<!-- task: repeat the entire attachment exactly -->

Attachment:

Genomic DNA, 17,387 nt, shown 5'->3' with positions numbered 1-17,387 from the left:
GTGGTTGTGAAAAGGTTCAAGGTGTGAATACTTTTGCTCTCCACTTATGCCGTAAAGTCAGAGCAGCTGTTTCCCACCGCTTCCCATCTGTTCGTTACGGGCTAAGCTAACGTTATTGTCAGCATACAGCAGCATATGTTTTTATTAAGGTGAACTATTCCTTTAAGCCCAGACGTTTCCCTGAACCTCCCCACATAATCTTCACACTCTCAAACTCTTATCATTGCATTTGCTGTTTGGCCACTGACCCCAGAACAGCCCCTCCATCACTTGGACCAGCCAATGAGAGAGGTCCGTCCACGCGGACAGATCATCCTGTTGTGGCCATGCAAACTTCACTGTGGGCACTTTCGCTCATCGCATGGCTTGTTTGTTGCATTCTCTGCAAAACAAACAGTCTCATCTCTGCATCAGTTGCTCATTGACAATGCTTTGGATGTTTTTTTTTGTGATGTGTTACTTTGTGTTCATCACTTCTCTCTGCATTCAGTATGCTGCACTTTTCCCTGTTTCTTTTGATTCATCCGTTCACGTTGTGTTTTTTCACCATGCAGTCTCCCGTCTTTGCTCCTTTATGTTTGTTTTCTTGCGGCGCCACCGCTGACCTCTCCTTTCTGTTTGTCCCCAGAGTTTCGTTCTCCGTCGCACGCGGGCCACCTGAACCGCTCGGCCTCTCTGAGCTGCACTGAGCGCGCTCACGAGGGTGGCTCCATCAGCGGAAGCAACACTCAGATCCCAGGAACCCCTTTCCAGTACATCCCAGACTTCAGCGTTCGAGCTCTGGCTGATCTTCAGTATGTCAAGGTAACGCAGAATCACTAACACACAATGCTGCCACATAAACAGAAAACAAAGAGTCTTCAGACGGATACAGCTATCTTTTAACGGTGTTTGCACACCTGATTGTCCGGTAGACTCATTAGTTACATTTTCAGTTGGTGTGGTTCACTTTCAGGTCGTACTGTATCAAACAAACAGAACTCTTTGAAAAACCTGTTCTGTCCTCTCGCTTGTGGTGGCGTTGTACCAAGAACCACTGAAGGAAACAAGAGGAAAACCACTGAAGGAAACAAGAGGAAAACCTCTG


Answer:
Genomic DNA, 17,387 nt, shown 5'->3' with positions numbered 1-17,387 from the left:
GTGGTTGTGAAAAGGTTCAAGGTGTGAATACTTTTGCTCTCCACTTATGCCGTAAAGTCAGAGCAGCTGTTTCCCACCGCTTCCCATCTGTTCGTTACGGGCTAAGCTAACGTTATTGTCAGCATACAGCAGCATATGTTTTTATTAAGGTGAACTATTCCTTTAAGCCCAGACGTTTCCCTGAACCTCCCCACATAATCTTCACACTCTCAAACTCTTATCATTGCATTTGCTGTTTGGCCACTGACCCCAGAACAGCCCCTCCATCACTTGGACCAGCCAATGAGAGAGGTCCGTCCACGCGGACAGATCATCCTGTTGTGGCCATGCAAACTTCACTGTGGGCACTTTCGCTCATCGCATGGCTTGTTTGTTGCATTCTCTGCAAAACAAACAGTCTCATCTCTGCATCAGTTGCTCATTGACAATGCTTTGGATGTTTTTTTTTGTGATGTGTTACTTTGTGTTCATCACTTCTCTCTGCATTCAGTATGCTGCACTTTTCCCTGTTTCTTTTGATTCATCCGTTCACGTTGTGTTTTTTCACCATGCAGTCTCCCGTCTTTGCTCCTTTATGTTTGTTTTCTTGCGGCGCCACCGCTGACCTCTCCTTTCTGTTTGTCCCCAGAGTTTCGTTCTCCGTCGCACGCGGGCCACCTGAACCGCTCGGCCTCTCTGAGCTGCACTGAGCGCGCTCACGAGGGTGGCTCCATCAGCGGAAGCAACACTCAGATCCCAGGAACCCCTTTCCAGTACATCCCAGACTTCAGCGTTCGAGCTCTGGCTGATCTTCAGTATGTCAAGGTAACGCAGAATCACTAACACACAATGCTGCCACATAAACAGAAAACAAAGAGTCTTCAGACGGATACAGCTATCTTTTAACGGTGTTTGCACACCTGATTGTCCGGTAGACTCATTAGTTACATTTTCAGTTGGTGTGGTTCACTTTCAGGTCGTACTGTATCAAACAAACAGAACTCTTTGAAAAACCTGTTCTGTCCTCTCGCTTGTGGTGGCGTTGTACCAAGAACCACTGAAGGAAACAAGAGGAAAACCACTGAAGGAAACAAGAGGAAAACCTCTG